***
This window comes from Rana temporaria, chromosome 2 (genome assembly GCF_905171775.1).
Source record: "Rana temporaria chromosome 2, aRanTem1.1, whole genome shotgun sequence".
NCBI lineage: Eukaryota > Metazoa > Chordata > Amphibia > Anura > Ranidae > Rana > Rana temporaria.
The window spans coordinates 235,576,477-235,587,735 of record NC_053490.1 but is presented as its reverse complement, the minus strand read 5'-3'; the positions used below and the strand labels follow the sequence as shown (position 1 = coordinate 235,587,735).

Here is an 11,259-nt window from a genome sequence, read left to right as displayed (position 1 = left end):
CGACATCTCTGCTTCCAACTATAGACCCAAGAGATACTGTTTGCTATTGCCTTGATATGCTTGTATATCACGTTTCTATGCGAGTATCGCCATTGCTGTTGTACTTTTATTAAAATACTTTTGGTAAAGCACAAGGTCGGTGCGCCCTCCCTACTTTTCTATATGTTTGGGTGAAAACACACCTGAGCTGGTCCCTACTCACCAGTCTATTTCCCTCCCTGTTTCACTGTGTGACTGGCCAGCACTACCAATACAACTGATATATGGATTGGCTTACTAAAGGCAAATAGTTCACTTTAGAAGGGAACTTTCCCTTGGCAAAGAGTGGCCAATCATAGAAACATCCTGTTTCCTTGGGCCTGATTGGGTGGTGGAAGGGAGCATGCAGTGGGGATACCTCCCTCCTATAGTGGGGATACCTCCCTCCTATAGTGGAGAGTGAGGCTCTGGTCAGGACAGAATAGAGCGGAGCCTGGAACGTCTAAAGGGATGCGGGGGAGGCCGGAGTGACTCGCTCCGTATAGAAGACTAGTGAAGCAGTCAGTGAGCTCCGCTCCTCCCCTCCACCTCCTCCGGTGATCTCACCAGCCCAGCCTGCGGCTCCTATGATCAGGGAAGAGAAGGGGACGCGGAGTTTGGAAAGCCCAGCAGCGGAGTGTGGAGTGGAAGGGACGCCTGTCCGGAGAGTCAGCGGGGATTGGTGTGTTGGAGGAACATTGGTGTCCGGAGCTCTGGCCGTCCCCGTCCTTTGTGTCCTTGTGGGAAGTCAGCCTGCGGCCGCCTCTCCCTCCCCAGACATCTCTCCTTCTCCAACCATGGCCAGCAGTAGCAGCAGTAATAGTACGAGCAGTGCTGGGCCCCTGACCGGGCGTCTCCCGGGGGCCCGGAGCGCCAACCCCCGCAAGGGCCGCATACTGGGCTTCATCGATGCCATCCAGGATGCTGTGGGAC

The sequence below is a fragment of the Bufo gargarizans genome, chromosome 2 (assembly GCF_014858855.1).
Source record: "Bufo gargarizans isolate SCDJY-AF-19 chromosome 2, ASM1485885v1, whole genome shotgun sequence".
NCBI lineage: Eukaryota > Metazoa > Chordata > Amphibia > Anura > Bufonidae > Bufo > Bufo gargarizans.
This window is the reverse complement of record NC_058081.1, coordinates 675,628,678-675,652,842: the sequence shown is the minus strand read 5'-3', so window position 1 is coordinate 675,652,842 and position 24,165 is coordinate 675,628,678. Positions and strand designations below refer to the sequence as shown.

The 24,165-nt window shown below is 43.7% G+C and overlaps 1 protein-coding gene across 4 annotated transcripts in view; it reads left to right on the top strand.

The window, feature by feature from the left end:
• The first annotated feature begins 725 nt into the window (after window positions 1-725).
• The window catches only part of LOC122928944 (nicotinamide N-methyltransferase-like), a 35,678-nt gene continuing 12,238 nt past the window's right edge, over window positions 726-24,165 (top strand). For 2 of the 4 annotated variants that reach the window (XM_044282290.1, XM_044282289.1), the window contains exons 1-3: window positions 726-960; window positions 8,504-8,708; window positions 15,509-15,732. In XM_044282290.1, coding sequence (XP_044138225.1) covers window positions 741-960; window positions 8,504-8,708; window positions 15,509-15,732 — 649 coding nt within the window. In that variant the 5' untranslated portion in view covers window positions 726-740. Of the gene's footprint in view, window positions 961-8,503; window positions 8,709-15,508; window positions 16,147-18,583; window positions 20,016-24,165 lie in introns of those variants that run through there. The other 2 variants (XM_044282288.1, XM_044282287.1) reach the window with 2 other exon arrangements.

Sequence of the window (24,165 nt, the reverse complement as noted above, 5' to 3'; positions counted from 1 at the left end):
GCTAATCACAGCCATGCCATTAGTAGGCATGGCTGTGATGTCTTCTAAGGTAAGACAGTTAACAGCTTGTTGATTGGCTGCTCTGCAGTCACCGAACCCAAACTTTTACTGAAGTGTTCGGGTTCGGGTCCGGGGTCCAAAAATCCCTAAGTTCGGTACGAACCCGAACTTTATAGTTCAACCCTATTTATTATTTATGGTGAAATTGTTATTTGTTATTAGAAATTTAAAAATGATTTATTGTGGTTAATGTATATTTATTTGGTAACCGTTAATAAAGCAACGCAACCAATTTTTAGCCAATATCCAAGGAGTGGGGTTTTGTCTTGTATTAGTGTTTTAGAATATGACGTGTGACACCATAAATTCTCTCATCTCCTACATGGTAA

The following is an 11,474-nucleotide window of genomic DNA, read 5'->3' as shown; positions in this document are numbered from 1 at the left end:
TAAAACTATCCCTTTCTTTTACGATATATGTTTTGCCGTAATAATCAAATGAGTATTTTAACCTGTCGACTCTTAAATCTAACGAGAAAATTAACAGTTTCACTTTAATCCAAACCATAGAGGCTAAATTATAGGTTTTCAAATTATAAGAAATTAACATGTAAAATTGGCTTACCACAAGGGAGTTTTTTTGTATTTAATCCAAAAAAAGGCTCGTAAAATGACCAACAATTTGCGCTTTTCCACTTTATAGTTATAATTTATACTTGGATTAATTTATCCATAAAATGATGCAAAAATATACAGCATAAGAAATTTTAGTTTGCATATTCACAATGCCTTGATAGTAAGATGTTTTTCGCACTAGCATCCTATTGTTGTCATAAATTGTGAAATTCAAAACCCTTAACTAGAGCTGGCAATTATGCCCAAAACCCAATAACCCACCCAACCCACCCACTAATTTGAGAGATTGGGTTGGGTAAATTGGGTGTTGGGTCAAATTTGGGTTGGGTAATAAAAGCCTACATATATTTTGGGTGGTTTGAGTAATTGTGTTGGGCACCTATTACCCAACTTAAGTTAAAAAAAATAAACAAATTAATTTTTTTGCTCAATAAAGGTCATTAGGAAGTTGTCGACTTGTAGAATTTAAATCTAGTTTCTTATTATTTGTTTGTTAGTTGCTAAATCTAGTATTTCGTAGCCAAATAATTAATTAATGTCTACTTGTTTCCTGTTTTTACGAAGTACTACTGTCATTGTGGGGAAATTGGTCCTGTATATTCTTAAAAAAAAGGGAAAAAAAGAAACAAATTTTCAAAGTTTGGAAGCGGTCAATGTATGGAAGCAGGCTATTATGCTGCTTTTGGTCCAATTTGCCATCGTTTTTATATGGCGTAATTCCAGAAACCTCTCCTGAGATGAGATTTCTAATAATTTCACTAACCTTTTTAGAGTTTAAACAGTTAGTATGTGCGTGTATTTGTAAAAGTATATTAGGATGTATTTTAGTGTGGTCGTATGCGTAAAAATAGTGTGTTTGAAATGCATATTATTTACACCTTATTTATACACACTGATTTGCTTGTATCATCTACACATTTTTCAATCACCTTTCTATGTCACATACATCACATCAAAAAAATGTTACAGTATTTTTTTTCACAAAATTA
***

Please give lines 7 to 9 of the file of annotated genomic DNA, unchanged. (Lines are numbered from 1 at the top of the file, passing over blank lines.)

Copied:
The sequence below is a fragment of the Bufo gargarizans genome, chromosome 2 (assembly GCF_014858855.1).
Source record: "Bufo gargarizans isolate SCDJY-AF-19 chromosome 2, ASM1485885v1, whole genome shotgun sequence".
NCBI lineage: Eukaryota > Metazoa > Chordata > Amphibia > Anura > Bufonidae > Bufo > Bufo gargarizans.